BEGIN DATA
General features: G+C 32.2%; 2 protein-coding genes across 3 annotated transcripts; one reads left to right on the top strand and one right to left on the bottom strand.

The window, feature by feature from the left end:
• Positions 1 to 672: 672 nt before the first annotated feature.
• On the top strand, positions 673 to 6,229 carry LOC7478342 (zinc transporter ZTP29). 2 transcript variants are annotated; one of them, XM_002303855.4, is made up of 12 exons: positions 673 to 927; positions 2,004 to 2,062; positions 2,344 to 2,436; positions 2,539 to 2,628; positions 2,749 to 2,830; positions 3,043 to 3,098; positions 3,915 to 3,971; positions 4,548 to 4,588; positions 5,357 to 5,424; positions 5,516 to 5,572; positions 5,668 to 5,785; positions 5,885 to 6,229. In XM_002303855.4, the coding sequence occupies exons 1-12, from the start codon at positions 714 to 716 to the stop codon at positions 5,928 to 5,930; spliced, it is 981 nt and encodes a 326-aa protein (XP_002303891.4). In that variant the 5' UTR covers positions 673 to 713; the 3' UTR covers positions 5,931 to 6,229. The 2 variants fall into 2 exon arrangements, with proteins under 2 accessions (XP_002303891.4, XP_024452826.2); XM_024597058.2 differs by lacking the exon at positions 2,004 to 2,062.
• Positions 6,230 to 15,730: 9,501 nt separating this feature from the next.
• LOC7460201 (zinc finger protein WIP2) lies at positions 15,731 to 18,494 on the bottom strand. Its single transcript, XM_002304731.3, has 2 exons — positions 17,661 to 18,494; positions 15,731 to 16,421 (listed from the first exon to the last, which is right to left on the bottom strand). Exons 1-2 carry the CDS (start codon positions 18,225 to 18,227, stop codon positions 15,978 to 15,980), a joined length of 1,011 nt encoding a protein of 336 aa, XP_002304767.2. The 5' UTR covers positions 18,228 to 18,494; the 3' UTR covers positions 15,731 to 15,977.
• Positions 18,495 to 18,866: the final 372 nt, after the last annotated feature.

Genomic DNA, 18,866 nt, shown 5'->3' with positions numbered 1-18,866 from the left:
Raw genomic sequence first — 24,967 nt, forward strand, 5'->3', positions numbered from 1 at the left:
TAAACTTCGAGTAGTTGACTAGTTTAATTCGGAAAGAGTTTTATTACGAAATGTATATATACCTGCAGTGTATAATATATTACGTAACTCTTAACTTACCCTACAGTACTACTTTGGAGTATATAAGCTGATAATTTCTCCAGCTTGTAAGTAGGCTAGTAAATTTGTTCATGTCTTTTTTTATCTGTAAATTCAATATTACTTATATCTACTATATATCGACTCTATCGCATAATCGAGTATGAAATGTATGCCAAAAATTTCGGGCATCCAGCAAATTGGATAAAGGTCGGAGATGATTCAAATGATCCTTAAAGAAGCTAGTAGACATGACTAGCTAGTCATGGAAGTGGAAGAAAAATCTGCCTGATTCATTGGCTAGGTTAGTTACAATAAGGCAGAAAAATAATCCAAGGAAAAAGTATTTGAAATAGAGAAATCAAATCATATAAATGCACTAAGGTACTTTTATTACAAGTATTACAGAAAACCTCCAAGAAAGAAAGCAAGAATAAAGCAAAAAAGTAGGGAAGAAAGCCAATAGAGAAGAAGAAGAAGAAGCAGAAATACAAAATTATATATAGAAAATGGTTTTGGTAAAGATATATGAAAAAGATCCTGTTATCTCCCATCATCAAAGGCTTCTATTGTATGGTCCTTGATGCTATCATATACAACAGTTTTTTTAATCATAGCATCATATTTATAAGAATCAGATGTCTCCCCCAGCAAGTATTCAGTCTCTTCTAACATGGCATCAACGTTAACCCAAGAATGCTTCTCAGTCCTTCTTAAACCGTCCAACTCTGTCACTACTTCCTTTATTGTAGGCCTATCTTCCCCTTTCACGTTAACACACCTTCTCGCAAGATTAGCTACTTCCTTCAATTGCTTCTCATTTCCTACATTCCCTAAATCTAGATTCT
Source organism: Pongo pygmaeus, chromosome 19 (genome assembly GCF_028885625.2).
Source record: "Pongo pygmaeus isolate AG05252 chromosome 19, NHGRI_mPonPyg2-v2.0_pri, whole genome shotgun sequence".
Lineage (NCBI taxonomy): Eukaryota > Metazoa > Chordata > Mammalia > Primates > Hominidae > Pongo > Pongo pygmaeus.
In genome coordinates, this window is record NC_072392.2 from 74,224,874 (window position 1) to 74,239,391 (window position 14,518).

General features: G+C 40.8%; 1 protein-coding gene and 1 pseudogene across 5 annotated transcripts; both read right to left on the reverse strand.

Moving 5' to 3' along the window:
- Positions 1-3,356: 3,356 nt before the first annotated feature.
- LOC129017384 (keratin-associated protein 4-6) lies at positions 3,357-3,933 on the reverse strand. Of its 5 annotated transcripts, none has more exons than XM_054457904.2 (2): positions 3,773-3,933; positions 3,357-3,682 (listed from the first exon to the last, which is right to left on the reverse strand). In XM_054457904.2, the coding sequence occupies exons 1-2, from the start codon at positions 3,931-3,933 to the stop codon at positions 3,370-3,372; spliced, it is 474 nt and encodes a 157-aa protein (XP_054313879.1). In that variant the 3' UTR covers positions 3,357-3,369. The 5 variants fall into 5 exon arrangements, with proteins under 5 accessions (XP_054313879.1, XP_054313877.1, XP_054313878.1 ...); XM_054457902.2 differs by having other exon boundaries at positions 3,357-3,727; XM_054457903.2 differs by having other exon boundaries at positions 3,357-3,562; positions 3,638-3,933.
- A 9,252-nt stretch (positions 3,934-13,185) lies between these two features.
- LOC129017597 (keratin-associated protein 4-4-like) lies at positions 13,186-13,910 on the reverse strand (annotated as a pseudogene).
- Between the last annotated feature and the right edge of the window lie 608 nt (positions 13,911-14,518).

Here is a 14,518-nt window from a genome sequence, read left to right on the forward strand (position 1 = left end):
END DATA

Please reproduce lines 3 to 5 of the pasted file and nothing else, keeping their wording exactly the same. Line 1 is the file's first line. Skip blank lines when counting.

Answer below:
• Positions 1 to 672: 672 nt before the first annotated feature.
• On the top strand, positions 673 to 6,229 carry LOC7478342 (zinc transporter ZTP29). 2 transcript variants are annotated; one of them, XM_002303855.4, is made up of 12 exons: positions 673 to 927; positions 2,004 to 2,062; positions 2,344 to 2,436; positions 2,539 to 2,628; positions 2,749 to 2,830; positions 3,043 to 3,098; positions 3,915 to 3,971; positions 4,548 to 4,588; positions 5,357 to 5,424; positions 5,516 to 5,572; positions 5,668 to 5,785; positions 5,885 to 6,229. In XM_002303855.4, the coding sequence occupies exons 1-12, from the start codon at positions 714 to 716 to the stop codon at positions 5,928 to 5,930; spliced, it is 981 nt and encodes a 326-aa protein (XP_002303891.4). In that variant the 5' UTR covers positions 673 to 713; the 3' UTR covers positions 5,931 to 6,229. The 2 variants fall into 2 exon arrangements, with proteins under 2 accessions (XP_002303891.4, XP_024452826.2); XM_024597058.2 differs by lacking the exon at positions 2,004 to 2,062.
• Positions 6,230 to 15,730: 9,501 nt separating this feature from the next.